If you were asked to define the word “conspiracy” you would probably be fairly comfortable doing so. It is one of those words that is used frequently enough that it seems easy to explain. Most of us, after all, have a favorite conspiracy theory from history. Being able to explain your favorite conspiracy theory, however, isn’t the same as explaining what it means to be accused of conspiracy to commit a criminal offense. The Omaha criminal lawyers discuss what the prosecution must prove to convict you of conspiracy in Nebraska.
Nebraska Conspiracy Law
In the United States, our system of government allows for both a federal criminal justice system and separate criminal justice systems within the individual states. Therefore, you could be charged with violating a criminal statute at the state, or the national level, or even both. If you are charged with conspiracy by the State of Nebraska, you will be charged with violating Nebraska Revised Statute Section 28-202 which reads as follows:
(1) A person shall be guilty of criminal conspiracy if, with intent to promote or facilitate the commission of a felony:
(a) He agrees with one or more persons that they or one or more of them shall engage in or solicit the conduct or shall cause or solicit the result specified by the definition of the offense; and
(b) He or another person with whom he conspired commits an overt act in pursuance of the conspiracy.
(2) If a person knows that one with whom he conspires to commit a crime has conspired with another person or persons to commit the same crime, he is guilty of conspiring to commit such crime with such other person or persons whether or not he knows their identity.
(3) If a person conspires to commit a number of crimes, he is guilty of only one conspiracy so long as such multiple crimes are the object of the same agreement or continuous conspiratorial relationship.
(4) Conspiracy is a crime of the same class as the most serious offense which is an object of the conspiracy, except that conspiracy to commit a Class I felony is a Class II felony.
Federal Conspiracy Law
If you are charged with conspiracy by the federal government, your prosecution will be governed by 18 U.S. Code § 371, which reads as follows:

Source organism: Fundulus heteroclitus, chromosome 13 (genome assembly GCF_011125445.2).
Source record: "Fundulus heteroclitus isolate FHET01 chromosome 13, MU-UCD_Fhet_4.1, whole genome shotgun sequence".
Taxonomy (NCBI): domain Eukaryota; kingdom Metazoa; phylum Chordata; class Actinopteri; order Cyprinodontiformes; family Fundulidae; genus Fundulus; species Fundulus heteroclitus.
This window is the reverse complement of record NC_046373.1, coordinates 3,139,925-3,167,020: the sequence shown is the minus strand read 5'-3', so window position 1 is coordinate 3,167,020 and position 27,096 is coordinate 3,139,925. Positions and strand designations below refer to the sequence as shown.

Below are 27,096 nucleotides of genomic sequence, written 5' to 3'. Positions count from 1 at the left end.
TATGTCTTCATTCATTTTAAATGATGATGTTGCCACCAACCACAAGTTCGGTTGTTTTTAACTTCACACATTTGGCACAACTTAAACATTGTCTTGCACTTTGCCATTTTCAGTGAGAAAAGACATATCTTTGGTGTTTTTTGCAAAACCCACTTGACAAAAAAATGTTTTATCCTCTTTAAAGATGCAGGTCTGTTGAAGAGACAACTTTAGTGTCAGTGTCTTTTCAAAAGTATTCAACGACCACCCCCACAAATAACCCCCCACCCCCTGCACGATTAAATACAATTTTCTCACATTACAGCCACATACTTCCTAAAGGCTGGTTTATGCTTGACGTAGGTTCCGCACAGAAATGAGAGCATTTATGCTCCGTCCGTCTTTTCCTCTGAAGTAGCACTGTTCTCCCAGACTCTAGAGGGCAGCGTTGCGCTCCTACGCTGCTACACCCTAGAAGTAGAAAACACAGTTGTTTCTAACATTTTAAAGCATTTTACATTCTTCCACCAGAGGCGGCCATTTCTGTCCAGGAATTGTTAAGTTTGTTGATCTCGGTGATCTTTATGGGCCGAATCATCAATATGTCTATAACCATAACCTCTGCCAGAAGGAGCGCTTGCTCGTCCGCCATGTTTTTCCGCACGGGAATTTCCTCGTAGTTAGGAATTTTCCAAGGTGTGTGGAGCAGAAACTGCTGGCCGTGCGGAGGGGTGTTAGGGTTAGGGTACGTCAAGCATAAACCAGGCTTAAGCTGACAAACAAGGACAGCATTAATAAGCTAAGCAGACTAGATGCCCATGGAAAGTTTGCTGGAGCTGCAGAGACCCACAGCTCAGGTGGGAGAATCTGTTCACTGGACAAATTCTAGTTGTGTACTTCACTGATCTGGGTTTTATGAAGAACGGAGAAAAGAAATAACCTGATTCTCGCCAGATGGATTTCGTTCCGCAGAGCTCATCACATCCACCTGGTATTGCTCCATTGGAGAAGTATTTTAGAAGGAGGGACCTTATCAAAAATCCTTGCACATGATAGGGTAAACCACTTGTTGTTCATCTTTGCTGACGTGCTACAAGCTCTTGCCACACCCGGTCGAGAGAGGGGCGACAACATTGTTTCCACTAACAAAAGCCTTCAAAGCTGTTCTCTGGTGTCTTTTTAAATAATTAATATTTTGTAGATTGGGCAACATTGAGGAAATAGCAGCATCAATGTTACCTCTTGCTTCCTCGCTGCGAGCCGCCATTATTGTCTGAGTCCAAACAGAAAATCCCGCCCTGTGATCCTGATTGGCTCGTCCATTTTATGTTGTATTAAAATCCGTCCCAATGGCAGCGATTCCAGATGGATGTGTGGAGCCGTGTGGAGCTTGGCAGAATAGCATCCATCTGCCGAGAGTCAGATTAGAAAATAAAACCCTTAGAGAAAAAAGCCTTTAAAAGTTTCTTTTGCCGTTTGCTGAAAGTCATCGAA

If two or more persons conspire either to commit any offense against the United States, or to defraud the United States, or any agency thereof in any manner or for any purpose, and one or more of such persons do any act to effect the object of the conspiracy, each shall be fined under this title or imprisoned not more than five years, or both.
The Elements of Conspiracy
Whether you are being prosecuted by the State of Nebraska or the United States, the core elements of the offense of conspiracy are the same:
- An agreement between two or more people to commit a criminal offense
- An overt act in furtherance of that agreement
There are no hard and fast rules about what constitutes an agreement nor an overt act. As is usually the case in a criminal prosecution, each case involves a unique set of facts and circumstances. The prosecution will argue that those facts do constitute the elements of conspiracy and the defense will argue that they do not.
By way of illustration, imagine that you and your friend Oscar are sitting around one day and you start talking about how easy it would be to rob the corner store. The more you talk, the more concrete the ide becomes. Eventually, you both agree to pull off the robbery and you shake hands on the deal. You have the first element of conspiracy once you have made an agreement. So far, however, no conspiracy exists because the second element is missing. Imagine further that the next day you go out and purchase two black ski masks to wear during the robbery. Now you have the second element – an overt act in furtherance of the agreement. But wait, what if your family was leaving on a pre-planned vacation to a ski resort next week…is it still so clear that the purchase of the ski masks constitutes the overt act necessary for the second element? Ask you can see, criminal cases are rarely simple. That is why you should always consult with an experienced criminal defense attorney immediately if you have been charged with a criminal offense.
Contact the Omaha Criminal Lawyers at Petersen Law Office
If you have been charged with conspiracy to commit a criminal offense by the State of Nebraska or the United States, consult with an experienced Nebraska criminal defense lawyer at Petersen Law Office as soon as possible to discuss your legal options. In Nebraska contact Petersen Criminal Defense Law 24 hours a day at 402-509-8070 to discuss your case.